That said, you do have to put yourself in places where you will meet men. Doing the positive things, taking advantage of the opportunities that God sends. But if you're taking advantage of all those opportunities, and you haven't met someone, that simply means that the one person God has chosen for you hasn't come yet.

What do you think about the fact that virginity, which used to be idealized, now seems to be regarded as a burden? It's something that young girls want to get rid of as soon as they can.

I absolutely thought that my virginity was a burden. I thought of it as an albatross around my neck.

I remember when I was about 20 years old, having a makeout session with a man. At this time, I was trying to save my virginity for my true love. I knew that I tended towards depression, [and] I was afraid that if I lost my virginity to someone who wouldn't stay around, it would be shattering to me--which was rather prophetic on my part.

So I remember making out with a man, and telling him, "There's something I should tell you. I'm a virgin." And he said to me, "If you ever want to lose your virginity, don't tell the guy you're a virgin." So I know how our culture treats that.

Can we get that respect for chastity back?

I think the way to get [it] back, ironically, is not to put so much emphasis on virginity. Virginity has replaced chastity in our culture's language, in the sense that people refer to chastity as secondary virginity. I've actually had very good-natured arguments with fellow Christians about this, because people who teach abstinence in schools rely upon the term secondary virginity. But in my view, the term secondary virginity implies that you can only be chaste if you are a virgin.

So if you're not a virgin, you have to pretend to be one in order to be chaste. Not all of us can be virgins. For some of us, that train has already left the station. But we all can be chaste.

Do guys still ask you out?

(Laughs) Not as often as they used to, because I'm no longer putting out the “I'm available” vibe, like I used to. Guys can tell pretty easily when a woman wants to, you know, put out that she's willing to put out. (Laughs)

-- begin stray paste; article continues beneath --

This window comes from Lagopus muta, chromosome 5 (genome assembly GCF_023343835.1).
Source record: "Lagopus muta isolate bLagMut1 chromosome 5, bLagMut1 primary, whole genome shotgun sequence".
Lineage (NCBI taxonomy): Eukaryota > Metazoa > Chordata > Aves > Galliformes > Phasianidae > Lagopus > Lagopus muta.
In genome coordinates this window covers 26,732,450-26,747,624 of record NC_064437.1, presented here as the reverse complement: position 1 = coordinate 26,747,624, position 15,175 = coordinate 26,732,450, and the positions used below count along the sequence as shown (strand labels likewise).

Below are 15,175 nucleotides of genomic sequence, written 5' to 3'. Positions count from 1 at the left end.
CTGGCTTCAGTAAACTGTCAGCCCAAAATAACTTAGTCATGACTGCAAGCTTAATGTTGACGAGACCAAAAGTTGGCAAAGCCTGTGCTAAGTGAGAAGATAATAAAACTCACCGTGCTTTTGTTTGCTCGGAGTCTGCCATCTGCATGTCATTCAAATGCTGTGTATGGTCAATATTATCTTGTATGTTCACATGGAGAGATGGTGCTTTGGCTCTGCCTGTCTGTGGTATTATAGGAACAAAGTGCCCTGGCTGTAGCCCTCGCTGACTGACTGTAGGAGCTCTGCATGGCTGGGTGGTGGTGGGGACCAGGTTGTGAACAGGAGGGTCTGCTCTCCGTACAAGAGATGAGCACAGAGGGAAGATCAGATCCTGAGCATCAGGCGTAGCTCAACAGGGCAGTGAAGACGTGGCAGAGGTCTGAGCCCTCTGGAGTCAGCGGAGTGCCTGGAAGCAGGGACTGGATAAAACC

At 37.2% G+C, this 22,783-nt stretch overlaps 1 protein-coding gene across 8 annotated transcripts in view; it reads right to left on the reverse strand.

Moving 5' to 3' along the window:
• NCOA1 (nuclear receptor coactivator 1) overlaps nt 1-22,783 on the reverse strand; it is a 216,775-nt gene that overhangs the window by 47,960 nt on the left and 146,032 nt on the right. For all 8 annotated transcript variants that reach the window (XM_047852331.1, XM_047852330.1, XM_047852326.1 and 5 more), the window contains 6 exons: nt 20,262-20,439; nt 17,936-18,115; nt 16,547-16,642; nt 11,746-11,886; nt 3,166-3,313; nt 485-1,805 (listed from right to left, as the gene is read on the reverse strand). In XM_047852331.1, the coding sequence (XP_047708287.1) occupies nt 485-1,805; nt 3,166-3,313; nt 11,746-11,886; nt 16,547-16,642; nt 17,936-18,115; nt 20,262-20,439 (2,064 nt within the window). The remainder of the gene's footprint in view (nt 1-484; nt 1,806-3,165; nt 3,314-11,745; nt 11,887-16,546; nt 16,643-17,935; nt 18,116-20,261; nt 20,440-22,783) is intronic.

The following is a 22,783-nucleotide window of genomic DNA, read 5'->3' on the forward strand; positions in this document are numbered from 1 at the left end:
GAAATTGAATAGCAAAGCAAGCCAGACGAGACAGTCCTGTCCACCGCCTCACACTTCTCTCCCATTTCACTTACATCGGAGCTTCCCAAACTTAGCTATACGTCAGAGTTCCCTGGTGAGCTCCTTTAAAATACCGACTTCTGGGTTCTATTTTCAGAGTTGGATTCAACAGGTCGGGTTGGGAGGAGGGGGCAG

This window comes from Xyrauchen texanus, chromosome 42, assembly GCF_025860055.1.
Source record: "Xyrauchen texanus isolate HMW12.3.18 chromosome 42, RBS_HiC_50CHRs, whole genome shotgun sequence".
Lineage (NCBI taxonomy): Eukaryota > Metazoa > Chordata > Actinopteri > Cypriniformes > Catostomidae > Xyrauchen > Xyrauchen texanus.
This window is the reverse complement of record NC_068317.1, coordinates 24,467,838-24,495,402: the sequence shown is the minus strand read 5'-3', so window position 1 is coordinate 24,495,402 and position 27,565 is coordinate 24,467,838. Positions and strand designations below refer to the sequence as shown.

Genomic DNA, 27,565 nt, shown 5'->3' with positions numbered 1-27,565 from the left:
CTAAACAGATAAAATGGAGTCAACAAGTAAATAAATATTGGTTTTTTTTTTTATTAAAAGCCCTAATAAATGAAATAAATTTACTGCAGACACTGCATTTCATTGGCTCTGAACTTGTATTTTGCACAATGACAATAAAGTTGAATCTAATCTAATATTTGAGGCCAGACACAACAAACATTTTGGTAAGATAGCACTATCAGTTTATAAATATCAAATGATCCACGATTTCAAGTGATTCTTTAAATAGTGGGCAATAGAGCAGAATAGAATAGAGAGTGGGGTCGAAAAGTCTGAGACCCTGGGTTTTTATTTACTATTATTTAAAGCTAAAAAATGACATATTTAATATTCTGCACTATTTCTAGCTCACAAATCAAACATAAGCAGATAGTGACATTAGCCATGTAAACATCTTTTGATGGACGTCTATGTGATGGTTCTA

But recently I was at a party—really a discussion or salon on the Upper East Side, hosted by a Catholic friend. I met a young Catholic man there, younger than me. We were just chatting. I asked him what was he was reading currently, and he said Men and Marriage, by George Gilder. I said, “Oh, are you engaged?” And he said, “Oh, no, not at all. I just want to get married someday, and I thought I should learn more about it.”

I said to him well, I certainly must be traveling in the right circles now, because in the circles where I used to travel, I would never in a million years meet a man who would admit to reading a book about men and marriage.

I was very careful not to volunteer my card to this young man. Because I, first of all, have this book coming out, and I didn't want [him] to say, “Oh, a chaste girl gave me her card--told me to come up some time and see her.” Also he's a bit younger, so I didn't want to seem like this older woman moving in.

Well, he proceeded to get my email address from this host, and he contacted me. We're now dating, and our first dinner date was on the night that my book came out.

He's just absolutely wonderful. So that was something that actually came about, because I was not putting out that vibe. And yet he knew where I stood, in terms of chastity. He's chaste himself. If you are putting out the vibe that says that you're a woman of substance, that men of substance will seek you out.